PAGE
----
Project description:People with underlying conditions, including hypertension, obesity, and diabetes, are especially susceptible to negative outcomes after infection with coronavirus SARS-CoV-2, which causes COVID-19. Hypertension and respiratory inflammation are exacerbated by the Renin-Angiotensin-Aldosterone System (RAAS), which normally protects from rapidly dropping blood pressure via Angiotensin II (Ang II) produced by the enzyme Ace. The Ace paralog Ace2 degrades Ang II, counteracting its chronic effects, and serves as the SARS-CoV-2 receptor. <i>Ace</i>, the coronavirus, and COVID-19 comorbidities all regulate <i>Ace2</i>, but we do not yet understand how. To exploit zebrafish (<i>Danio rerio</i>) to help understand the relationship of the RAAS to COVID-19, we must identify zebrafish orthologs and co-orthologs of human RAAS genes and understand their expression patterns. To achieve these goals, we conducted genomic and phylogenetic analyses and investigated single cell transcriptomes. Results showed that most human RAAS genes have one or more zebrafish orthologs or co-orthologs. Results identified a specific type of enterocyte as the specific site of expression of zebrafish orthologs of key RAAS components, including Ace, Ace2, Slc6a19 (SARS-CoV-2 co-receptor), and the Angiotensin-related peptide cleaving enzymes Anpep (receptor for the common cold coronavirus HCoV-229E), and Dpp4 (receptor for the Middle East Respiratory Syndrome virus, MERS-CoV). Results identified specific vascular cell subtypes expressing Ang II receptors, <i>apelin</i>, and <i>apelin receptor</i> genes. These results identify genes and cell types to exploit zebrafish as a disease model for understanding mechanisms of COVID-19.
Project description:The angiotensin-converting enzyme (ACE)/Angiotensin II (Ang II) and angiotensin-converting enzyme 2 (ACE2)/angiotensin-(1-7) (Ang-(1-7)) pathways are coexpressed in most tissues. The balance between these pathways determines, at least in part, whether tissue damage will occur in response to pathological stimuli. The present study tested the hypothesis that male sex and high blood pressure are associated with ACE/ACE2 imbalance in the lungs. Experiments were conducted in male and female Wistar rats and spontaneously hypertensive rats (SHRs). Lung ACE and ACE2 gene expression was also evaluated in normotensive and hypertensive humans using the Genotype-Tissue Expression (GTEx) project. Compared with Wistar rats and female SHRs, male SHRs displayed reduced lung ACE2 mRNA, ACE2 protein abundance and ACE2 activity, and increased Ang II concentration. Lung ACE mRNA levels were higher in male SHRs than in Wistar rats, whereas lung ACE protein abundance and activity were similar among the four groups of rats. Lung Ang-(1-7) concentration was higher in female than in male SHRs (89 ± 17 vs. 43 ± 2 pg/g, P<0.05). Lung ACE to ACE2 mRNA expression in hypertensive patients was significantly higher than that in normotensive subjects. Taken together, these results demonstrate that male hypertensive rats display imbalance between the ACE/Ang II and ACE2/Ang-(1-7) pathways in the lungs mainly attributable to ACE2 down-regulation. Further studies should be conducted to investigate whether this imbalance between ACE/ACE2 may promote and accelerate lung injury in respiratory infections, including coronavirus disease 2019 (COVID-19).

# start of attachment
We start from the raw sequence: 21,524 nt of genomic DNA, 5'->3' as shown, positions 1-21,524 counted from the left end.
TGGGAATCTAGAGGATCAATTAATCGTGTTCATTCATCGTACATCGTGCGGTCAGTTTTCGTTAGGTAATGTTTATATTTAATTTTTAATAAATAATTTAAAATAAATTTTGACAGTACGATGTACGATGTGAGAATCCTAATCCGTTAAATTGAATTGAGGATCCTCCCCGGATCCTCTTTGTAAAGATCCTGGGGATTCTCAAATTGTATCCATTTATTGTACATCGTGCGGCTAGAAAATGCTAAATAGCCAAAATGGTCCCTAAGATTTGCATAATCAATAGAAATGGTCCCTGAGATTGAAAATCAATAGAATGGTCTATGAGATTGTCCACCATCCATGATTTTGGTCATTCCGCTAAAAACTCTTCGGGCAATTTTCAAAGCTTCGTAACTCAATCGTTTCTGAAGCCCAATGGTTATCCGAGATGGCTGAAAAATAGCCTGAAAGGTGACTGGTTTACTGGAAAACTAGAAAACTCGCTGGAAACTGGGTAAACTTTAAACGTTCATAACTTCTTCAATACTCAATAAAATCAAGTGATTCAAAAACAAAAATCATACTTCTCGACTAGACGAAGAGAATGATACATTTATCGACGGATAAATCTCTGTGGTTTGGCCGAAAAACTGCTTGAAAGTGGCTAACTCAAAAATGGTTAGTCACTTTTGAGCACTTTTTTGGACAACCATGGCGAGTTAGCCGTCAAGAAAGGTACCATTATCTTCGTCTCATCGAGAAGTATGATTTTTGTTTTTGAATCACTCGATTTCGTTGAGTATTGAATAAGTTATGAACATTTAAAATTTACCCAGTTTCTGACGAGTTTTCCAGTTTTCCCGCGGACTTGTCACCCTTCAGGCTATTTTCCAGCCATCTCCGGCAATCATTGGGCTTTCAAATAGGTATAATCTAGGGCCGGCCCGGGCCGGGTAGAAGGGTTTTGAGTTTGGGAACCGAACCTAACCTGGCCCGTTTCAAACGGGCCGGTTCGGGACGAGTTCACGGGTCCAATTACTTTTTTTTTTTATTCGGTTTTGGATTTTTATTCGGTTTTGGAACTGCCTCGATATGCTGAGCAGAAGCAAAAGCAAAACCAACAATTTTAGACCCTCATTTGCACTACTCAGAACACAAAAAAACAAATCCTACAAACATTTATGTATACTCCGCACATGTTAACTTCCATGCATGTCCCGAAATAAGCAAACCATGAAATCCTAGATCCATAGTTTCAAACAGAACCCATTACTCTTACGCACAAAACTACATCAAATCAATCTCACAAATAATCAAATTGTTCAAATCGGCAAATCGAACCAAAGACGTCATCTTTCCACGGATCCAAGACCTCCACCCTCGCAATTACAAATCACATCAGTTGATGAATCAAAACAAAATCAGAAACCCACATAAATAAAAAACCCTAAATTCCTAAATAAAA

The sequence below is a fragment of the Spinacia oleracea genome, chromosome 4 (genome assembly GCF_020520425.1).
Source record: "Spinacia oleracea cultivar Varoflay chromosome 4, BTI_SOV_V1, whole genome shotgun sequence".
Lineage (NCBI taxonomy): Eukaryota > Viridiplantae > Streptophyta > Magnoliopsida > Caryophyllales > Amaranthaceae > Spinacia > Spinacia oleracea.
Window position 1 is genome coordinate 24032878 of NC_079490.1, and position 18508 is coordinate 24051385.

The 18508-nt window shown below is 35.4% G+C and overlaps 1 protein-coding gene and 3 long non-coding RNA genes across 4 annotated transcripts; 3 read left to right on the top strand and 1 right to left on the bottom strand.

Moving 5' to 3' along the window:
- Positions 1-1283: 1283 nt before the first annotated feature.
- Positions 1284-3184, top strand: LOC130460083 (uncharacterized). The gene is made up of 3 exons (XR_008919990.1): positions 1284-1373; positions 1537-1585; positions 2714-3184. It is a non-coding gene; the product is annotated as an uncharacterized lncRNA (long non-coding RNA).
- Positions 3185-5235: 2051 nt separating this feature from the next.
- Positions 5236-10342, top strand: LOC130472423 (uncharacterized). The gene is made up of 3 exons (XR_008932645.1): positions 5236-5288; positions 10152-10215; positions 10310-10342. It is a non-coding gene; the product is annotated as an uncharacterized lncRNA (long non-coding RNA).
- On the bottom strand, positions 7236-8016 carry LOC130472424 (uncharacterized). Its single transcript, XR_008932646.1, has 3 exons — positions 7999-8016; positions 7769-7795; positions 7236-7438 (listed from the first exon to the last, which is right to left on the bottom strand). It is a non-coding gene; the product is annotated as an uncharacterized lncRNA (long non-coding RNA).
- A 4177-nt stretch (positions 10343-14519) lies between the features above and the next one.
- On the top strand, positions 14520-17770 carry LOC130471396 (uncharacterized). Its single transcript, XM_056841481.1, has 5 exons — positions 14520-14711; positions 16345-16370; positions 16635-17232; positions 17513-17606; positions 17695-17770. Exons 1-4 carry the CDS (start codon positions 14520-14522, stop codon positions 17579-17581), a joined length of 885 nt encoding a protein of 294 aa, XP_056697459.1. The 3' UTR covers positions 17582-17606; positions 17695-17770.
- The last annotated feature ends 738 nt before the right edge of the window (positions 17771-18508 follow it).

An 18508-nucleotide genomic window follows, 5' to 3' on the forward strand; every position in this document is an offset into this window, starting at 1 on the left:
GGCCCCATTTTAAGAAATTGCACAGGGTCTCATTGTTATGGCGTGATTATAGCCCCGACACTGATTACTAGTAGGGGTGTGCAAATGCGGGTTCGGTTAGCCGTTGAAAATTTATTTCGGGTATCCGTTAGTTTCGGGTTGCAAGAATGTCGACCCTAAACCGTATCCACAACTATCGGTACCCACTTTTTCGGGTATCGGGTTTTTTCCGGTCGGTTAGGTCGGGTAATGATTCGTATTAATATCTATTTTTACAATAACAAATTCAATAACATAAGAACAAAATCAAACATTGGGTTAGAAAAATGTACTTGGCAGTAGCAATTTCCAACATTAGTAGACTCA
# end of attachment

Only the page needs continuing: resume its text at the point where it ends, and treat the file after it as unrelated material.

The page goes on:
Project description:An activated vasoconstrictive, proliferative, and fibrotic axis of the renin angiotensin system (angiotensin-converting enzyme [ACE]/angiotensin [Ang]II/AngII type 1 receptor) has been implicated in the pathophysiology of pulmonary fibrosis (PF) and pulmonary hypertension (PH). The recent discovery of a counterregulatory axis of the renin angiotensin system composed of ACE2/Ang-(1-7)/Mas has led us to examine the role of this vasoprotective axis on such disorders.We hypothesized that Ang-(1-7) treatment would exert protective effects against PF and PH.Lentiviral packaged Ang-(1-7) fusion gene or ACE2 cDNA was intratracheally administered into the lungs of male Sprague Dawley rats. Two weeks after gene transfer, animals received bleomycin (2.5 mg/kg). In a subsequent study, animals were administered monocrotaline (MCT, 50 mg/kg).In the PF study, bleomycin administration resulted in a significant increase in right ventricular systolic pressure, which was associated with the development of right ventricular hypertrophy. The lungs of these animals also exhibited excessive collagen deposition, decreased expression of ACE and ACE2, increased mRNA levels for transforming growth factor ? and other proinflammatory cytokines, and increased protein levels of the AT?R. Overexpression of Ang-(1-7) significantly prevented all the above-mentioned pathophysiological conditions. Similar protective effects were also obtained with ACE2 overexpression. In the PH study, rats injected with MCT developed elevated right ventricular systolic pressure, right ventricular hypertrophy, right ventricular fibrosis, and pulmonary vascular remodeling, all of which were attenuated by Ang-(1-7) overexpression. Blockade of the Mas receptor abolished the beneficial effects of Ang-(1-7) against MCT-induced PH.Our observations demonstrate a cardiopulmonary protective role for the ACE2/Ang-(1-7)/Mas axis in the treatment of lung disorders.